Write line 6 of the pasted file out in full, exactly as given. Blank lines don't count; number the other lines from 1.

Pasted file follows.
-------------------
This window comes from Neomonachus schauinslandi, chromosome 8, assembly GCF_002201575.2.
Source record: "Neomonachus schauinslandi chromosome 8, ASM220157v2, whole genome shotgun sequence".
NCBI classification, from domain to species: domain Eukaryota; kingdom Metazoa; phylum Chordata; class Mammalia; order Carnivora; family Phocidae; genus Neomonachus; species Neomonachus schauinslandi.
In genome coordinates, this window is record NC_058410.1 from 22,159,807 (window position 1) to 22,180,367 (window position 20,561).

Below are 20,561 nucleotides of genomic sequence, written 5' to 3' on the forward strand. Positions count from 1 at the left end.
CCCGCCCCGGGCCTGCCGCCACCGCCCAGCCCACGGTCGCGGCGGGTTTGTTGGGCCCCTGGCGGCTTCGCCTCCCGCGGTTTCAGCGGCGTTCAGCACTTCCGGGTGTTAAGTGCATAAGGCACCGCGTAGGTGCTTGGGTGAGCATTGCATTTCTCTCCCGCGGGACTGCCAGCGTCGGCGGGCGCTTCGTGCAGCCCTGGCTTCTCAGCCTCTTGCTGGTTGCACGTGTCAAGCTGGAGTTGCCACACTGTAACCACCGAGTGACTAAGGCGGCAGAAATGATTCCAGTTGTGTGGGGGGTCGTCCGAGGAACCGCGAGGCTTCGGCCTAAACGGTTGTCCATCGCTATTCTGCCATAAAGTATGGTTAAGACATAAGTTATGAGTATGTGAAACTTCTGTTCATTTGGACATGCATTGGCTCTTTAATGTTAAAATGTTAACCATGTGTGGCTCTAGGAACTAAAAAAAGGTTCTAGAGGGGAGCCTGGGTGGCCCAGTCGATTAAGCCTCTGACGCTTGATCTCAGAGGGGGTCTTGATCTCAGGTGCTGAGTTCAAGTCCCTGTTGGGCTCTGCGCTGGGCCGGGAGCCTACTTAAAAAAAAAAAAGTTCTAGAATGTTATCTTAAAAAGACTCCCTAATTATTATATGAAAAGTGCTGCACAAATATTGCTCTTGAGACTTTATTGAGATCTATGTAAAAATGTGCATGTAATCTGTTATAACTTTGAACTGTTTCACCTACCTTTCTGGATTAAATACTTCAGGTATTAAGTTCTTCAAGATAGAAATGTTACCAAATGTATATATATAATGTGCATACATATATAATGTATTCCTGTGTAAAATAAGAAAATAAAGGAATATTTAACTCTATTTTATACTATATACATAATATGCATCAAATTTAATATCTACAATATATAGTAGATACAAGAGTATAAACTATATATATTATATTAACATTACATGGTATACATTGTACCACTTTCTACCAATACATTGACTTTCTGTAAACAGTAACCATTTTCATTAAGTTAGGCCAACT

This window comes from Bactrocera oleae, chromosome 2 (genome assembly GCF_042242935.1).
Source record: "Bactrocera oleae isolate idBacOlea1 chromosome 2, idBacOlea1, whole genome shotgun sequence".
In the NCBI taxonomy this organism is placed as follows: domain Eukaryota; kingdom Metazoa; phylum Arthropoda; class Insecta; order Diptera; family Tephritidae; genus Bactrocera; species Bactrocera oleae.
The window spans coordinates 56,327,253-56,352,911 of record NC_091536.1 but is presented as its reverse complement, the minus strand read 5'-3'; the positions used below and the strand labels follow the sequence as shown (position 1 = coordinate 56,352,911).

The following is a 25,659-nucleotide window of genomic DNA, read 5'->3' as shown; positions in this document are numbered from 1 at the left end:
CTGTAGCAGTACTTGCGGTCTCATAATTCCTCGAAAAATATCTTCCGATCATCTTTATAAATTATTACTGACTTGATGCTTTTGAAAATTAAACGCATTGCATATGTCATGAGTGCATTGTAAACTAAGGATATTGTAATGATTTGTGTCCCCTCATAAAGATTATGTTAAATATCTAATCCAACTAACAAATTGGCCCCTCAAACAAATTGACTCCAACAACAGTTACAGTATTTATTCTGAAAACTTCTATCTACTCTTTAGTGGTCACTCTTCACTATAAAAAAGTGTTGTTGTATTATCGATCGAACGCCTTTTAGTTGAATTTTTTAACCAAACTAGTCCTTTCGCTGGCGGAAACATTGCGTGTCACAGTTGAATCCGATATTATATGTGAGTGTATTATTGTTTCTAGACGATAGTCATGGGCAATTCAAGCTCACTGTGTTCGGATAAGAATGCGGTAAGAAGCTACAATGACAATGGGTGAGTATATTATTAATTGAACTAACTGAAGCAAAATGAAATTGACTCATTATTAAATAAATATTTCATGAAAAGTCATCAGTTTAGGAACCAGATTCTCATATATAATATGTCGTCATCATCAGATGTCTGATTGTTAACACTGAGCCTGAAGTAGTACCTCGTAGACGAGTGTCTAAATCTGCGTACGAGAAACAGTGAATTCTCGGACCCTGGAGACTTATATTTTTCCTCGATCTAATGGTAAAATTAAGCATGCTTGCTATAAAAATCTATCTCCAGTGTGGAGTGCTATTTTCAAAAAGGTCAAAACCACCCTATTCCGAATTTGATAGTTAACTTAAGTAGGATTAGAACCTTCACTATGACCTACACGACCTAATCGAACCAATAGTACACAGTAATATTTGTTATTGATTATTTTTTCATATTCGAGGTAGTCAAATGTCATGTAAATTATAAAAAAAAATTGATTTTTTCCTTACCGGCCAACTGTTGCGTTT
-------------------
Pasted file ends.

CCCGCCCCGGGCCTGCCGCCACCGCCCAGCCCACGGTCGCGGCGGGTTTGTTGGGCCCCTGGCGGCTTCGCCTCCCGCGGTTTCAGCGGCGTTCAGCACTTCCGGGTGTTAAGTGCATAAGGCACCGCGTAGGTGCTTGGGTGAGCATTGCATTTCTCTCCCGCGGGACTGCCAGCGTCGGCGGGCGCTTCGTGCAGCCCTGGCTTCTCAGCCTCTTGCTGGTTGCACGTGTCAAGCTGGAGTTGCCACACTGTAACCACCGAGTGACTAAGGCGGCAGAAATGATTCCAGTTGTGTGGGGGGTCGTCCGAGGAACCGCGAGGCTTCGGCCTAAACGGTTGTCCATCGCTATTCTGCCATAAAGTATGGTTAAGACATAAGTTATGAGTATGTGAAACTTCTGTTCATTTGGACATGCATTGGCTCTTTAATGTTAAAATGTTAACCATGTGTGGCTCTAGGAACTAAAAAAAGGTTCTAGAGGGGAGCCTGGGTGGCCCAGTCGATTAAGCCTCTGACGCTTGATCTCAGAGGGGGTCTTGATCTCAGGTGCTGAGTTCAAGTCCCTGTTGGGCTCTGCGCTGGGCCGGGAGCCTACTTAAAAAAAAAAAAGTTCTAGAATGTTATCTTAAAAAGACTCCCTAATTATTATATGAAAAGTGCTGCACAAATATTGCTCTTGAGACTTTATTGAGATCTATGTAAAAATGTGCATGTAATCTGTTATAACTTTGAACTGTTTCACCTACCTTTCTGGATTAAATACTTCAGGTATTAAGTTCTTCAAGATAGAAATGTTACCAAATGTATATATATAATGTGCATACATATATAATGTATTCCTGTGTAAAATAAGAAAATAAAGGAATATTTAACTCTATTTTATACTATATACATAATATGCATCAAATTTAATATCTACAATATATAGTAGATACAAGAGTATAAACTATATATATTATATTAACATTACATGGTATACATTGTACCACTTTCTACCAATACATTGACTTTCTGTAAACAGTAACCATTTTCATTAAGTTAGGCCAACT